Totcycle | Family Biking

Tots on bikes, kids as cargo, family cycling, and other high-occupancy velo goodness.

Not caring how much our bikes weigh since 2008.

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B is for bicycle

B is for ...


The ultimate family ride. There are other, homegrown versions of this "Long John" style of bike (Metrofiets, CAT, and now CETMA), as well as other US-designed "longtail" options (Xtracycle, Madsen, etc ...), and other Euro family bikes (Christiania and other trikes, various bakfiets imitators) Bakfiets, via BikePortland.orgbut the Van Andel bakfiets ("box bike") is a ready-to-roll family biking masterpiece, especially if you've got more than one young kid. It's got all the Dutch trimmings (fenders, dynamo lights, wheel lock, big rack, outdoor storability, available cozy rain cover for the kids), and yes, all the Dutch weight (to survive the salty outdoor air and rampant bike theft, they make their bikes extra-burly). But unless you live on steep hills or have regular need to cover long distances, the bakfiets might be just what you need. Only drawback? You might need to sell your car. They cost $3,000, but occasionally pop up used. You won't need that car anyway. 


You need one or more. You're going to need to carry stuff that doesn't fit in your pockets, and backpacks on bikes make so little sense, unless you like a sweaty back. You don't see cowboys wearing them on their load-carrying steeds, do you? But there is a hierarchy of baskets to be observed, often ranked by alcohol-carrying capacity (I will respect this tradition, even though this is ostensibly a family biking alphabet):

  • Dainty handlebar-slung baskets, often woven plastic or wicker, good for a jacket, camera, purse, bonbons perhaps. Perhaps a flinty Riesling?
  • Stem-clamped baskets jiggle less and carry more, and some have a quick-release that lets you use them as a shopping basket. A six-pack could work.
  • Front baskets that clamp to handlebars but have struts that go to your fork (Wald is the classic here). Now these can carry some weight. Case of beer? Why not. But since they're attached to your bars, said weight can affect your steering. With bar mounted baskets, it's handy to install a Hebie stabilizer spring (Dutch Bike Seattle and Aaron's Bike Repair stock them), to keep the front wheel from flopping sideways when parked.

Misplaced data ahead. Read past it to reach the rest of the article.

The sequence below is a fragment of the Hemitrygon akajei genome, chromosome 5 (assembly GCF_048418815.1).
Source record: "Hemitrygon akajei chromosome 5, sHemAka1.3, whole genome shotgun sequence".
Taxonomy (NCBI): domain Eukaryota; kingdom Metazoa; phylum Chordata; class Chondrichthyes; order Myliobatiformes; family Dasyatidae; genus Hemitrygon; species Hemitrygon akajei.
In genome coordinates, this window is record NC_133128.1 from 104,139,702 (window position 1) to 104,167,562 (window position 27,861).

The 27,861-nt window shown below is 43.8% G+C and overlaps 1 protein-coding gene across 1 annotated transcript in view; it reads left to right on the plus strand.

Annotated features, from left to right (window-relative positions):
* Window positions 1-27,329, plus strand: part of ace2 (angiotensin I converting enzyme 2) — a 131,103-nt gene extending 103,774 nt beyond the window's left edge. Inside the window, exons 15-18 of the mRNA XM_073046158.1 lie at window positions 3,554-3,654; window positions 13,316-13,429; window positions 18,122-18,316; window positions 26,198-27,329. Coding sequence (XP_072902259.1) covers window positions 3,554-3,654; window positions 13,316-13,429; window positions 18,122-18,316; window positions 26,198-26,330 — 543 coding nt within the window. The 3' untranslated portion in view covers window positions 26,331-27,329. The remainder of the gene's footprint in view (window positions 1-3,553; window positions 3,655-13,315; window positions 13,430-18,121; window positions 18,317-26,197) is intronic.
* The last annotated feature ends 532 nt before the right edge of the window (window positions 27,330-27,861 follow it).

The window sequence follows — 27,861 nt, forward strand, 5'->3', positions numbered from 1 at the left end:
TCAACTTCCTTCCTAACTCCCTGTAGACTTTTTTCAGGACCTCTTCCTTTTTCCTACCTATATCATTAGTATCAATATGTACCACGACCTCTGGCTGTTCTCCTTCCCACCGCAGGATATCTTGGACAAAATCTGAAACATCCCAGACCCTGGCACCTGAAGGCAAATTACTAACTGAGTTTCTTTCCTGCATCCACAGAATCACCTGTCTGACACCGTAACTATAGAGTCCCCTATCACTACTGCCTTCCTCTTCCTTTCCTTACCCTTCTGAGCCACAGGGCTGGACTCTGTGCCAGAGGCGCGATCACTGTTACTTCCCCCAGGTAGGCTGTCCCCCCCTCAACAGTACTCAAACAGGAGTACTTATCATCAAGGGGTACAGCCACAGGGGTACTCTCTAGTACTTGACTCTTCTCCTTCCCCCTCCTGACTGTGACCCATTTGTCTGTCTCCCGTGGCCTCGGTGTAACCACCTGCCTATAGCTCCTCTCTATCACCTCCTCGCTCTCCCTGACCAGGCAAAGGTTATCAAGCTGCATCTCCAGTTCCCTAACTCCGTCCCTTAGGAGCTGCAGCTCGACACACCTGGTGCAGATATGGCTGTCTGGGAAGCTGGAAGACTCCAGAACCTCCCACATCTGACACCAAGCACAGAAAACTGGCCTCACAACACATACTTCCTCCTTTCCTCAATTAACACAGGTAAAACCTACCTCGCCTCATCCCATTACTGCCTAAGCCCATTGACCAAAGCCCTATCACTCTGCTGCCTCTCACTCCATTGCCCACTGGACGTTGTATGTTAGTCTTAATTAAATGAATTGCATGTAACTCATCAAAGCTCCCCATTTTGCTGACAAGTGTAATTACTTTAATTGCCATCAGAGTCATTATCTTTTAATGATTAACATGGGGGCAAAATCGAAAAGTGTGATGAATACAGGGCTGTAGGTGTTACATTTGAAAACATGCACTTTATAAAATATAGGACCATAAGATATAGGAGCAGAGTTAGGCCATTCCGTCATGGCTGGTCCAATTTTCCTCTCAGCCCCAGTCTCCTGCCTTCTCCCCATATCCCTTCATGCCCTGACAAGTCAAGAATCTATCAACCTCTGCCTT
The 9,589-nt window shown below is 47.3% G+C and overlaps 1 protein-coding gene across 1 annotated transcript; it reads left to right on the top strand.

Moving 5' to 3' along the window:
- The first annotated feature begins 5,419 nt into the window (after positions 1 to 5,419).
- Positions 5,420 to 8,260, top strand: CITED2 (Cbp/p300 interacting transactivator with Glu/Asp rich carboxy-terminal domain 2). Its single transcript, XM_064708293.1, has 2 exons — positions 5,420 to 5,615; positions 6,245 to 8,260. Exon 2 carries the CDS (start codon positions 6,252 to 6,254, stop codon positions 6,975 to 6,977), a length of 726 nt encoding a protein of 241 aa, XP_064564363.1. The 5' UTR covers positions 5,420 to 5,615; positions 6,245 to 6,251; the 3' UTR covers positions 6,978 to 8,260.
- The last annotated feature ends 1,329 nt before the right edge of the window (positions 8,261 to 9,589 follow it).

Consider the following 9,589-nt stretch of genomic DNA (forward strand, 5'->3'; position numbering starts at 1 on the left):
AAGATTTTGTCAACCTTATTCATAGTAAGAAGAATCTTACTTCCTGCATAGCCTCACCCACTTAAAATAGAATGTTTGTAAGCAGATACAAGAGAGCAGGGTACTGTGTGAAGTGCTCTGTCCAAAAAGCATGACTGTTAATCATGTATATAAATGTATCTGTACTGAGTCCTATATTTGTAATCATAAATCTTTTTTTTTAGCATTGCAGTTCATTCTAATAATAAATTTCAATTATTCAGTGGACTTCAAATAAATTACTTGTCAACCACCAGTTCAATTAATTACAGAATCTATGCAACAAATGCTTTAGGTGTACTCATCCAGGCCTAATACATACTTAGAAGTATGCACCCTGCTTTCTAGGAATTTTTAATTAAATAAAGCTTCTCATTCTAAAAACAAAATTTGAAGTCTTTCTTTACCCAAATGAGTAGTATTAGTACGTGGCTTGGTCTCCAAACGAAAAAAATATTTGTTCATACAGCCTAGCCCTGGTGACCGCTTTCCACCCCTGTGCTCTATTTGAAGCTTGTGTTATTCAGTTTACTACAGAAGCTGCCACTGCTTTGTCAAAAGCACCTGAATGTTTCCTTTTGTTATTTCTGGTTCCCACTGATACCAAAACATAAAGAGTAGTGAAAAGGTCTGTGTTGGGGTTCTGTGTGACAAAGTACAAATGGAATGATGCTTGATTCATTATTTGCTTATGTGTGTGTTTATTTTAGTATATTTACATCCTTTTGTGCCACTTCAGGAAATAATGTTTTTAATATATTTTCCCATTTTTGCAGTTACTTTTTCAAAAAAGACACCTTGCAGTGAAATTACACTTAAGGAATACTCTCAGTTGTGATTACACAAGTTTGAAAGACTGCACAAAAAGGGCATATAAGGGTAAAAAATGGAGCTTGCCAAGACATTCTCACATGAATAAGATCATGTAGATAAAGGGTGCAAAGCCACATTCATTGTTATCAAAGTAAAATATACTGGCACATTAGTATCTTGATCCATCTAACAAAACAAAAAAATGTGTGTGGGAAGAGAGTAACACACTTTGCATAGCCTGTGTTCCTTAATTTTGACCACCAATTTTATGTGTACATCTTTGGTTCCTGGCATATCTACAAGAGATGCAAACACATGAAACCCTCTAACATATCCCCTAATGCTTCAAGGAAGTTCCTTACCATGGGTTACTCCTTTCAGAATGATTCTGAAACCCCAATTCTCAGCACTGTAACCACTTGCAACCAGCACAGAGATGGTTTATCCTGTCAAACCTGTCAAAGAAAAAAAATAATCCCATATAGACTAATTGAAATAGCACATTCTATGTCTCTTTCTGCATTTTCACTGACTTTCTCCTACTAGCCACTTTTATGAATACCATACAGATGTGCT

• Frame-mounted rack with ziptied basket (wicker, Wald, or even your store's shopping basket, in a pinch). The ultimate. Case of wine? Keg? Your drunk friend? Another bike? Not a problem. Your frame bears the load, and steering is unaffected. 3-4 shopping bags will work, if your basket is big enough. Trouble is, you need to be handy with a blowtorch, or install an expensive front rack (check the Workcycles distributors or David Hembrow's site). But so worth it.


Mandatory. Literally, in some towns. Find yourself one that tickles your fancy, and that you won't feel too bashful about dinging. I'm partial to these two:

  • The "dring-dring" bell on my Dutch bike. Classic.
  • The Crane bell on my other bike . The sustain, listen to it. It's famous for its sustain ... you could go change a flat, and eeeeee, you'd still be hearing that one.
  • But have a look at this cute montage, via David Hembrow:


Also non-optional (I wouldn't ride fixed-gear with a kid on board). But unlike bells, lights, fenders, and kickstands, US bike companies actually bother to include these with every bike purchase. Cantilevers, V-brakes, disc brakes, hub brakes, and coaster brakes, take your pick. They all work, some better than others, some with lower maintenance than others. I like no-fuss hub roller brakes (they do have a softer, squishier feel, though) and disc brakes. Coaster brakes are simple and nostalgic, but I like being able to reposition my pedals at a stop, especially when carrying kid cargo.

"Barney", from Dapper Lad CyclesBig Dummy

This is an xtracycle longtail frame that's not bolted together, from the fine folks at Surly. For the US cargo bike connoisseur, this frameset inspires much perseveration around one's Big Dummy build (choice of components), eventually resulting in the birth of a sturdy, practical, and handsome bike, and online posts of the joyous occasion by its proud poppa or momma.


To all the the bikes I've loved before ...



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February 2, 2009 | Unregistered CommenterShane

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